A proposal to make the island of Puerto Rico America’s 51st state was introduced by Congressman Darren Soto this month. Although 51 other Congress members have backed the Puerto Rico Statehood Admission Act, Soto is encountering resistance from members of his own Democratic Party. “I’m just ready to fight,” the Florida congressman told Politico.

Schumer's flip-flop

Politico quoted Soto as accusing Senate Majority Leader Chuck Schumer of changing his position on statehood in an effort "to appease politics at home" before Schumer's bid for re-election in 2022.

According to Soto, soon after then-presidential candidate, Joe Biden expressed support for Puerto Rico statehood last year, Schumer did likewise. After the election, Schumer said there was not enough support for statehood, and he would not vote for it until things had changed, Politico noted. "So it's a flip-flop," Soto told the news site.

The Puerto Rico Statehood Council supports Soto's proposal. The website of the non-partisan organization is pr51st.com.

A proposal for 'self-determination.'

Politico and Axios.com noted that two Democrat Congress members from New York, Alexandria Ocasio-Cortez and Nydia Velázquez, had offered an alternative to Soto's proposal. The congresswomen's Puerto Rico Self-Determination Act of 2020 would call for the island to hold a convention where elected delegates would decide whether the island's future should be statehood, independence, or "free association," the US, the news organizations said.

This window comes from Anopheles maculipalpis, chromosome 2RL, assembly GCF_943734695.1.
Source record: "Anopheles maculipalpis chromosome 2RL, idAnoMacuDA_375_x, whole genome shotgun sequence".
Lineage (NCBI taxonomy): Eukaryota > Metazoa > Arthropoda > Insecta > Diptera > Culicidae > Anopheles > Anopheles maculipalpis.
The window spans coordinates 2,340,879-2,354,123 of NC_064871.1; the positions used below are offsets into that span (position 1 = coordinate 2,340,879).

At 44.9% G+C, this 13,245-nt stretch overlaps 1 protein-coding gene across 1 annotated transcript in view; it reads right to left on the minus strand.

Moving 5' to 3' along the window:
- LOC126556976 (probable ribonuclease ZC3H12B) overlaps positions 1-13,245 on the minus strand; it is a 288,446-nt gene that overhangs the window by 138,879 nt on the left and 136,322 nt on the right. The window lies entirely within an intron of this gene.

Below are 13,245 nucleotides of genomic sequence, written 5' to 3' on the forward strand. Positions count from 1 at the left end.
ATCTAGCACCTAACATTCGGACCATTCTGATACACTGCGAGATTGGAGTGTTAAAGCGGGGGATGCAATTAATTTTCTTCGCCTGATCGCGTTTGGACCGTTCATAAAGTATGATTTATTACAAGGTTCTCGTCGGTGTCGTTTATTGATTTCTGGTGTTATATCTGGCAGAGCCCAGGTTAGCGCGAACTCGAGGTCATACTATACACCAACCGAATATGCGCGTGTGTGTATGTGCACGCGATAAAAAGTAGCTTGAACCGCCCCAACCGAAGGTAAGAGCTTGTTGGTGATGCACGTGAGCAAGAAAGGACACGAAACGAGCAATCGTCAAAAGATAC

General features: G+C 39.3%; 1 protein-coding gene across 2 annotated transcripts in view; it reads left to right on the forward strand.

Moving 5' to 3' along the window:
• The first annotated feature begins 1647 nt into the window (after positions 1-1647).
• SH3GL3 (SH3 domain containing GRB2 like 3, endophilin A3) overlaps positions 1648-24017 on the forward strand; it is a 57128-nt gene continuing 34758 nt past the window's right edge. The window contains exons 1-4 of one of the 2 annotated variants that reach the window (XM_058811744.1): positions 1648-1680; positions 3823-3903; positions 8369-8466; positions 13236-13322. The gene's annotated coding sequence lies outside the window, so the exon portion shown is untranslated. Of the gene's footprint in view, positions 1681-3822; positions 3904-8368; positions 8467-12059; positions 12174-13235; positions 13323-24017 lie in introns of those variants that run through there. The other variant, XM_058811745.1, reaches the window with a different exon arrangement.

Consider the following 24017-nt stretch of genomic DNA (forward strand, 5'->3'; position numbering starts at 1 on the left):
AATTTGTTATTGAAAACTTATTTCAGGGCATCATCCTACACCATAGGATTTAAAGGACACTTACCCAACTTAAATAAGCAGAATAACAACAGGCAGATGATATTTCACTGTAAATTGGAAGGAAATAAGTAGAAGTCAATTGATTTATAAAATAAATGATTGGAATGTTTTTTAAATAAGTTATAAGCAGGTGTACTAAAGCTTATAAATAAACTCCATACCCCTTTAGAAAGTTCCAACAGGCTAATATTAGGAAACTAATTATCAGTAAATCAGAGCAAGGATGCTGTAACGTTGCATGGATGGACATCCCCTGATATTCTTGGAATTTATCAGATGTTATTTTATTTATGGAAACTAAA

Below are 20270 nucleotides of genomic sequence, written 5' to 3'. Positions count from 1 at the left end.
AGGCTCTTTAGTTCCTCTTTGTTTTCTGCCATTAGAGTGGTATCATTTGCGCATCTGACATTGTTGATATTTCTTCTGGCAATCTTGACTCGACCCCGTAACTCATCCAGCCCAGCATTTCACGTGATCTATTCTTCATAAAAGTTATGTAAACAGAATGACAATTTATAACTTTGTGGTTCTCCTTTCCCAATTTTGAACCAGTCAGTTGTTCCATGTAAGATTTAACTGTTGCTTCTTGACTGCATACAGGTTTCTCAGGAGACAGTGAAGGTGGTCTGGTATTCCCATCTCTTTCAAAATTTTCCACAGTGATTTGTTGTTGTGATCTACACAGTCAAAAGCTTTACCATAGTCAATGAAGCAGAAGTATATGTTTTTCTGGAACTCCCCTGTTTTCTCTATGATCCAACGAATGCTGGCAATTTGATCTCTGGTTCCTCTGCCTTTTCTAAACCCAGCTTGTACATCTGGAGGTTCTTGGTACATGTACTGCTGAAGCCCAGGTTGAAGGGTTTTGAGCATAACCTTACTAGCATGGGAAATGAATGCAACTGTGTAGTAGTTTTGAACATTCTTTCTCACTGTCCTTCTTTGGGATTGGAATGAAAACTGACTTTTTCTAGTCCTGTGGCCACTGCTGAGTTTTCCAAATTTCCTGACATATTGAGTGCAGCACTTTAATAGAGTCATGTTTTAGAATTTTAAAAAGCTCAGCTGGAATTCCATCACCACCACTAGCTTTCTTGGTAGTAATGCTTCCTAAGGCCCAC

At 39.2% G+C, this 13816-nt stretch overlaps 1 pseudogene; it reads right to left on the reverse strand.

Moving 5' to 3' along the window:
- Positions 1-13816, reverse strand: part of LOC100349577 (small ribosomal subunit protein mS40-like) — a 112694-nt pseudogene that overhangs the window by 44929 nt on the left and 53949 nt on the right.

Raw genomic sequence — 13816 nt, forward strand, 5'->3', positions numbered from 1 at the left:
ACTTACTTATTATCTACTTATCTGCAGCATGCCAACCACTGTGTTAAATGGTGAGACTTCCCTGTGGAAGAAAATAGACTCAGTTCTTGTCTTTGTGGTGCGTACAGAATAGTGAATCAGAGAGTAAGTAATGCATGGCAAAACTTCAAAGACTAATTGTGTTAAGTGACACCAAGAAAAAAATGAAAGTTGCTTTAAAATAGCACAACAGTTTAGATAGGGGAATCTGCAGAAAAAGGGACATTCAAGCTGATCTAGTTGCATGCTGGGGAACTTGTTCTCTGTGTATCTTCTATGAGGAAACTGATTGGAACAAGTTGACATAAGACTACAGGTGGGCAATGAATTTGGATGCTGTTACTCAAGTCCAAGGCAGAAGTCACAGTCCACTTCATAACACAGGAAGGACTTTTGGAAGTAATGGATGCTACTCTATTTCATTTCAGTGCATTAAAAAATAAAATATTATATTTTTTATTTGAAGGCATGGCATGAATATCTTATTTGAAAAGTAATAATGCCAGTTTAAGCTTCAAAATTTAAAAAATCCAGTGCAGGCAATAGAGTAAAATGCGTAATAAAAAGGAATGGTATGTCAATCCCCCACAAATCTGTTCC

Like Soto, Alexandria Ocasio-Cortez and Nydia Velázquez are of Puerto Rican descent, according to Politico.

‘The first truly Hispanic state’

Puerto Rico Governor Pedro Pierluisi was interviewed by the Miami Herald soon after arguing for statehood in Washington, D.C. Pierluisi told the paper he did not worry about the island losing its culture after becoming a state.

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“Puerto Rico will be the first truly Hispanic state,” he told the paper. He added that both English and Spanish were currently official languages there “and our goal should be for Puerto Ricans to be fully bilingual.”

After congressional approval of statehood, the island would have one more referendum on statehood, the governor said.

By Pierluisi’s reckoning, the island, as a state, would be represented by two U.S. Senators and four members of the House of Representatives.

Currently the island’s only representation in Congress is a single non-voting commissioner in the House of Representatives. That position is now held by Jenniffer González Colón, a Republican. She is a co-author of Soto's proposal and has often expressed support for statehood on Twitter.

Politico noted that the states of Florida and New York had large Puerto Rican populations which were becoming increasingly influential in political matters.